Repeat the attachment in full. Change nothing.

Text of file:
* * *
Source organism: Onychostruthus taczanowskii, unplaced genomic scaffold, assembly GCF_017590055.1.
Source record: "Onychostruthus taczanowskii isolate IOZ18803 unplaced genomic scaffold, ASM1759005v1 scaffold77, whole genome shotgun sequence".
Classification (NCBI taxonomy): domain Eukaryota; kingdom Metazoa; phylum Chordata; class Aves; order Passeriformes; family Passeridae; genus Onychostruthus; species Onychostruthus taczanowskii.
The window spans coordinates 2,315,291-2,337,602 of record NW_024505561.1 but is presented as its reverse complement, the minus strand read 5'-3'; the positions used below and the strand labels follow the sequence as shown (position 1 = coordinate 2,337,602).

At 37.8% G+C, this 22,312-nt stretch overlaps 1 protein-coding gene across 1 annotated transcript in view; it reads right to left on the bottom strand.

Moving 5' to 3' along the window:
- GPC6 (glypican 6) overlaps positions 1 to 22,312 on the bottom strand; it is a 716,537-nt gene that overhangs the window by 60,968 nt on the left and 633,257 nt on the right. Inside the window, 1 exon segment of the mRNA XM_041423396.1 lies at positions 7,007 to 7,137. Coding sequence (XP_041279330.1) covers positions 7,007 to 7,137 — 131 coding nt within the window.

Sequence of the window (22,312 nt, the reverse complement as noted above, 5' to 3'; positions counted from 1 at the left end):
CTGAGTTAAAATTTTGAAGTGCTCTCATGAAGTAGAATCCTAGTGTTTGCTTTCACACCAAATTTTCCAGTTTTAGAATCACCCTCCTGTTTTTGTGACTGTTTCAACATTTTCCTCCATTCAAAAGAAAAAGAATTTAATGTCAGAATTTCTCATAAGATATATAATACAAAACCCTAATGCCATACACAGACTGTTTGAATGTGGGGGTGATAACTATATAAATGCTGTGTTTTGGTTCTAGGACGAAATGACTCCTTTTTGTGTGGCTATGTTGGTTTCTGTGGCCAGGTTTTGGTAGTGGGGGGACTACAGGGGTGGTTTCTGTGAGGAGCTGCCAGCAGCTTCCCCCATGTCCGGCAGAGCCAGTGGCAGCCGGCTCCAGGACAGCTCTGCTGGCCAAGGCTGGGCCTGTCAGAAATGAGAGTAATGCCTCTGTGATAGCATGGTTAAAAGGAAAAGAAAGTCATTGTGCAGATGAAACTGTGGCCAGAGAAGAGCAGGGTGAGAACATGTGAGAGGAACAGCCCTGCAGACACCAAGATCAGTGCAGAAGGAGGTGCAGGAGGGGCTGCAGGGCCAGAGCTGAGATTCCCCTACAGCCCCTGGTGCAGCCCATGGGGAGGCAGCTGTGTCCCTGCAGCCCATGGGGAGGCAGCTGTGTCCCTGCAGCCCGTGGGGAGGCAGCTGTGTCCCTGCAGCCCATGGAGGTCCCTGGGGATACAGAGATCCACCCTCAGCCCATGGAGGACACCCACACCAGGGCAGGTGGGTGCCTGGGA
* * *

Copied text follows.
Source organism: Onychostruthus taczanowskii, unplaced genomic scaffold, assembly GCF_017590055.1.
Source record: "Onychostruthus taczanowskii isolate IOZ18803 unplaced genomic scaffold, ASM1759005v1 scaffold77, whole genome shotgun sequence".
Classification (NCBI taxonomy): domain Eukaryota; kingdom Metazoa; phylum Chordata; class Aves; order Passeriformes; family Passeridae; genus Onychostruthus; species Onychostruthus taczanowskii.
The window spans coordinates 2,315,291-2,337,602 of record NW_024505561.1 but is presented as its reverse complement, the minus strand read 5'-3'; the positions used below and the strand labels follow the sequence as shown (position 1 = coordinate 2,337,602).

At 37.8% G+C, this 22,312-nt stretch overlaps 1 protein-coding gene across 1 annotated transcript in view; it reads right to left on the bottom strand.

Moving 5' to 3' along the window:
- GPC6 (glypican 6) overlaps positions 1 to 22,312 on the bottom strand; it is a 716,537-nt gene that overhangs the window by 60,968 nt on the left and 633,257 nt on the right. Inside the window, 1 exon segment of the mRNA XM_041423396.1 lies at positions 7,007 to 7,137. Coding sequence (XP_041279330.1) covers positions 7,007 to 7,137 — 131 coding nt within the window.

Sequence of the window (22,312 nt, the reverse complement as noted above, 5' to 3'; positions counted from 1 at the left end):
CTGAGTTAAAATTTTGAAGTGCTCTCATGAAGTAGAATCCTAGTGTTTGCTTTCACACCAAATTTTCCAGTTTTAGAATCACCCTCCTGTTTTTGTGACTGTTTCAACATTTTCCTCCATTCAAAAGAAAAAGAATTTAATGTCAGAATTTCTCATAAGATATATAATACAAAACCCTAATGCCATACACAGACTGTTTGAATGTGGGGGTGATAACTATATAAATGCTGTGTTTTGGTTCTAGGACGAAATGACTCCTTTTTGTGTGGCTATGTTGGTTTCTGTGGCCAGGTTTTGGTAGTGGGGGGACTACAGGGGTGGTTTCTGTGAGGAGCTGCCAGCAGCTTCCCCCATGTCCGGCAGAGCCAGTGGCAGCCGGCTCCAGGACAGCTCTGCTGGCCAAGGCTGGGCCTGTCAGAAATGAGAGTAATGCCTCTGTGATAGCATGGTTAAAAGGAAAAGAAAGTCATTGTGCAGATGAAACTGTGGCCAGAGAAGAGCAGGGTGAGAACATGTGAGAGGAACAGCCCTGCAGACACCAAGATCAGTGCAGAAGGAGGTGCAGGAGGGGCTGCAGGGCCAGAGCTGAGATTCCCCTACAGCCCCTGGTGCAGCCCATGGGGAGGCAGCTGTGTCCCTGCAGCCCATGGGGAGGCAGCTGTGTCCCTGCAGCCCGTGGGGAGGCAGCTGTGTCCCTGCAGCCCATGGAGGTCCCTGGGGATACAGAGATCCACCCTCAGCCCATGGAGGACACCCACACCAGGGCAGGTGGGTGCCTGGGA